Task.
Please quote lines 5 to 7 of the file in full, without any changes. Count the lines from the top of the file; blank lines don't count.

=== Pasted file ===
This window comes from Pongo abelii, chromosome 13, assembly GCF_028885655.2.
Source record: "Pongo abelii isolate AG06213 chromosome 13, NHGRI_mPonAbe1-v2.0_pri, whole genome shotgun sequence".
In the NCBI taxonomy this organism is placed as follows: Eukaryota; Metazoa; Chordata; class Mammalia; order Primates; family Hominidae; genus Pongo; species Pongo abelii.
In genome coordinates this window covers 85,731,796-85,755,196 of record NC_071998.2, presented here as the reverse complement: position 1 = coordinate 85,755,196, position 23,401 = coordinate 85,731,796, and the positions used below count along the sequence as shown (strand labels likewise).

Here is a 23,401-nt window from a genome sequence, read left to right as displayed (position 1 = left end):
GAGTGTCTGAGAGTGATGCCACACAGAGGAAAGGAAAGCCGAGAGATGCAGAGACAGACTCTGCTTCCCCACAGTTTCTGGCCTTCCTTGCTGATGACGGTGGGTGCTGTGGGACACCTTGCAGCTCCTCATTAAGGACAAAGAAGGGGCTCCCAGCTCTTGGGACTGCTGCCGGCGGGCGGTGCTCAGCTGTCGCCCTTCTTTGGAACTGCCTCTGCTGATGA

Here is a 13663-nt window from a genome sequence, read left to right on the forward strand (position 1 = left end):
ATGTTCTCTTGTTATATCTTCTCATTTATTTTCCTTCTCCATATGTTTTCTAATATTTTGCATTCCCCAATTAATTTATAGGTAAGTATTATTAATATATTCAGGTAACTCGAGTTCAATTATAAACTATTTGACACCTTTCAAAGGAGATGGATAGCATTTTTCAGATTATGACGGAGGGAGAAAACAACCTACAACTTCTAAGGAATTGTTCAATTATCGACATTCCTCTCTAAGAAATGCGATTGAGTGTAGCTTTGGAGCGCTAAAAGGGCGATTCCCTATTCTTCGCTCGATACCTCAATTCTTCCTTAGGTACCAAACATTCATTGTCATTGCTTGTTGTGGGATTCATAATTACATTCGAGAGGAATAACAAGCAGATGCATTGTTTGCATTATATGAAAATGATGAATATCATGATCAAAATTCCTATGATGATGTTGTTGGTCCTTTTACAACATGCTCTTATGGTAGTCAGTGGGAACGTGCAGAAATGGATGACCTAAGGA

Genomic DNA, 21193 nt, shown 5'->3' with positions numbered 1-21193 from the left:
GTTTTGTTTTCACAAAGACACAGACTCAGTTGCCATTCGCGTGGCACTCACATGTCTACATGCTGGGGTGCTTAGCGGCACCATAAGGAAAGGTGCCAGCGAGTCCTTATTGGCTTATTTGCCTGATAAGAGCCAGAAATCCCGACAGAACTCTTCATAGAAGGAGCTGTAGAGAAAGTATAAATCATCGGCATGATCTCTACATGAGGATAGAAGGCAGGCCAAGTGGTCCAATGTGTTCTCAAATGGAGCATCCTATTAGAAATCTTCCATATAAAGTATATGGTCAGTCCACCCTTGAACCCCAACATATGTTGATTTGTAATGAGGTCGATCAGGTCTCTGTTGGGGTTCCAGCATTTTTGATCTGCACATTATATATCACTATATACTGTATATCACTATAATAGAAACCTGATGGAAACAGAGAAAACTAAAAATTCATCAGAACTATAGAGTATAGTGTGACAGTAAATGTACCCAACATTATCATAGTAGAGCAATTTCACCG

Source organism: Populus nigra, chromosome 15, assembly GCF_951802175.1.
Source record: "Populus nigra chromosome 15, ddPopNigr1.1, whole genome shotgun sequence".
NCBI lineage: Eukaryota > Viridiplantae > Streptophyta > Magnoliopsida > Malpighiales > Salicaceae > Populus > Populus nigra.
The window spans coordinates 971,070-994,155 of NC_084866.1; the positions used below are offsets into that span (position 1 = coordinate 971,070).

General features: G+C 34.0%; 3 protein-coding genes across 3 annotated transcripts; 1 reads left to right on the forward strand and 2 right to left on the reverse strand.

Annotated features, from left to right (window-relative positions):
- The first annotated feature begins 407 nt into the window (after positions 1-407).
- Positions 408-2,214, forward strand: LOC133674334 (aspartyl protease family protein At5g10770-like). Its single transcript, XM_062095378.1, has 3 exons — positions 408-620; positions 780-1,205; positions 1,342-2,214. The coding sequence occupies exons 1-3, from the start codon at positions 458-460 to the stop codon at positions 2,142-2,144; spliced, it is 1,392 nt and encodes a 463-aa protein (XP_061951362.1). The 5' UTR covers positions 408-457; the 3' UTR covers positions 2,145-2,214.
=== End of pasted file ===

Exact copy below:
Here is a 23,401-nt window from a genome sequence, read left to right as displayed (position 1 = left end):
GAGTGTCTGAGAGTGATGCCACACAGAGGAAAGGAAAGCCGAGAGATGCAGAGACAGACTCTGCTTCCCCACAGTTTCTGGCCTTCCTTGCTGATGACGGTGGGTGCTGTGGGACACCTTGCAGCTCCTCATTAAGGACAAAGAAGGGGCTCCCAGCTCTTGGGACTGCTGCCGGCGGGCGGTGCTCAGCTGTCGCCCTTCTTTGGAACTGCCTCTGCTGATGA

Here is a 13663-nt window from a genome sequence, read left to right on the forward strand (position 1 = left end):